FOXBOROUGH, Mass. — Quick-hit thoughts/notes around the New England Patriots and NFL:
1. Belichick at 69: Coach Bill Belichick will celebrate his 69th birthday on April 16, which highlights his place among a group of the oldest to serve as a head coach in the NFL.
Romeo Crennel (73) became the oldest to do so last season, and is followed by George Halas (72), Marv Levy (72), Tom Coughlin (69) and Dick Vermeil (69). In the current coaching ranks, only Seattle Seahawks‘ Pete Carroll (turning 70 in September) is older than Belichick.
Belichick famously once said he wouldn’t be coaching into his 70s like Levy, but two years ago in a radio interview, backed off that declaration. Levy understands why.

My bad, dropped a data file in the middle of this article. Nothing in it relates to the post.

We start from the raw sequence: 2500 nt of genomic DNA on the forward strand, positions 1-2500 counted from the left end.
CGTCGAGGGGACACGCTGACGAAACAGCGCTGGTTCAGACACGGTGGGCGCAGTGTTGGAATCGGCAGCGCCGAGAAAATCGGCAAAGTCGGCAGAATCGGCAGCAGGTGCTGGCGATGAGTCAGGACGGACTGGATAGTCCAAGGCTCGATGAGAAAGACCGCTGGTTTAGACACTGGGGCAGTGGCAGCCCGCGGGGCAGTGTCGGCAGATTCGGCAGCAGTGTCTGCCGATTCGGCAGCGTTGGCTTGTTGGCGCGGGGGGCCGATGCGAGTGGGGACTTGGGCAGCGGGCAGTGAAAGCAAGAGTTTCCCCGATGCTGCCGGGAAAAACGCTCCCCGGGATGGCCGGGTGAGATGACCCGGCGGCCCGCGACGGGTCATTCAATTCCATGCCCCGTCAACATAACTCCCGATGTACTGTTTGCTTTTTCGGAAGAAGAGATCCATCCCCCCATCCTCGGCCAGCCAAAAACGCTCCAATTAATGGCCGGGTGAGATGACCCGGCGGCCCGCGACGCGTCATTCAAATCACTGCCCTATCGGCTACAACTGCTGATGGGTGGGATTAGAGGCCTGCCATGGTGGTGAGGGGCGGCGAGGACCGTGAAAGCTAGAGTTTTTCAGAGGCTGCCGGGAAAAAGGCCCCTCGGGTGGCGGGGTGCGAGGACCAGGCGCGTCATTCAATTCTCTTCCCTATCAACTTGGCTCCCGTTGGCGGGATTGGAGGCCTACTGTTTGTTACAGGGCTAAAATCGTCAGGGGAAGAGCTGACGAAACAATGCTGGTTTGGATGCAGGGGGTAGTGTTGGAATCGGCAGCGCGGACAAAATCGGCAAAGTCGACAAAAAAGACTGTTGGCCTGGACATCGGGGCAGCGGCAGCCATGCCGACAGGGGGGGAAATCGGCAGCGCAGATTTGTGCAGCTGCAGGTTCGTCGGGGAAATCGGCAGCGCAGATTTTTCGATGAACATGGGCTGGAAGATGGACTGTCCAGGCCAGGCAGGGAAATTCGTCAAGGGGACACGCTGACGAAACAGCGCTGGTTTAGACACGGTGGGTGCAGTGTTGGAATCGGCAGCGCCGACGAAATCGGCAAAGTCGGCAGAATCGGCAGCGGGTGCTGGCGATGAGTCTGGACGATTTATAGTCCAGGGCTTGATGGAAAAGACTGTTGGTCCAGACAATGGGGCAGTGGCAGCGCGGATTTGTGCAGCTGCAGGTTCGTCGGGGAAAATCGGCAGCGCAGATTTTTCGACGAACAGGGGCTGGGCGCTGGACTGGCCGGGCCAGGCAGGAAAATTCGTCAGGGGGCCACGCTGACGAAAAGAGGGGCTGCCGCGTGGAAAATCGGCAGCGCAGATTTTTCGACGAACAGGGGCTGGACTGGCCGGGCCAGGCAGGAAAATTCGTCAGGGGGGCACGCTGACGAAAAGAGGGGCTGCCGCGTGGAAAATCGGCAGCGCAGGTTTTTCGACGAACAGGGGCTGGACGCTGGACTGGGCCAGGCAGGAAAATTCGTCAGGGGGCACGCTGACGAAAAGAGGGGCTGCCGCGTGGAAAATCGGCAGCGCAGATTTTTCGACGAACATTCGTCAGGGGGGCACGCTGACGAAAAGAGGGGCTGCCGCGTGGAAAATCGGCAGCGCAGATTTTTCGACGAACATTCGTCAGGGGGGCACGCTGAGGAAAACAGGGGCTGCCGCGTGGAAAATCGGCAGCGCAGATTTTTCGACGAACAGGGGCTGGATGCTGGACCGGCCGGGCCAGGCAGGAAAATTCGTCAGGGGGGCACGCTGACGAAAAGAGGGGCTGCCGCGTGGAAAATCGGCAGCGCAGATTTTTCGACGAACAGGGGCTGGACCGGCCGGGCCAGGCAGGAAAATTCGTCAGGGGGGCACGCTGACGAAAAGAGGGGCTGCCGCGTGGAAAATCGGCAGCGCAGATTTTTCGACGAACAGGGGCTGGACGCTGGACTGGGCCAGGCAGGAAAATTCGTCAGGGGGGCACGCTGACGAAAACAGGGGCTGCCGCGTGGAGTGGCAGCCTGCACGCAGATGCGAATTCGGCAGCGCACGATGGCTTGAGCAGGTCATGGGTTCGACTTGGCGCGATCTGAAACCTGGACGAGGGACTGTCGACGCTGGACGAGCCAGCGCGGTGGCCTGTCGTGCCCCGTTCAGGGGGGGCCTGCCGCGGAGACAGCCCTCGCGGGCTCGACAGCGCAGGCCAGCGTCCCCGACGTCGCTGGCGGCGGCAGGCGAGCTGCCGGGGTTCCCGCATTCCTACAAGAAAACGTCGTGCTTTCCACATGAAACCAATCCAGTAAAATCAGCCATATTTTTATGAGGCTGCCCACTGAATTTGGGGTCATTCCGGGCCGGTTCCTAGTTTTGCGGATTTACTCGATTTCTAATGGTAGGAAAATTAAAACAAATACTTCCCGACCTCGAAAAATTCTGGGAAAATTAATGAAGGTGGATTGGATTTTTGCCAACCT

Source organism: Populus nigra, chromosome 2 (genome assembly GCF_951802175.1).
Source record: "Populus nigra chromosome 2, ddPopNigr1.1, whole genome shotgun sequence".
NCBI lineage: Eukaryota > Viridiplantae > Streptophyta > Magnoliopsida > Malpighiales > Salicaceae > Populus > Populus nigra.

“Age is only an approximate thing. You’re involved and you’re going at it hard, and you love it, that’s it,” the longtime Bills coach, now 95, said in a phone interview with ESPN. “You just coach as long as you love it. I finally retired because the great core of our team had gotten old, and they were all retiring. And I had it finally. I felt I needed some time away.”
That decision, in 1997, wasn’t an easy one for Levy. He said then-Bills owner Ralph Wilson tried to talk him out of it, giving him a week to mull it over.
Levy had no regrets, as it allowed him to write multiple books and travel, but later acknowledged wondering if he made the right decision.
“Maybe a year or two later, to tell you the truth. I said, ‘Wow, maybe I did it too soon’ when I was back rested up. I probably could have done another 3-4 years, easy,” he said.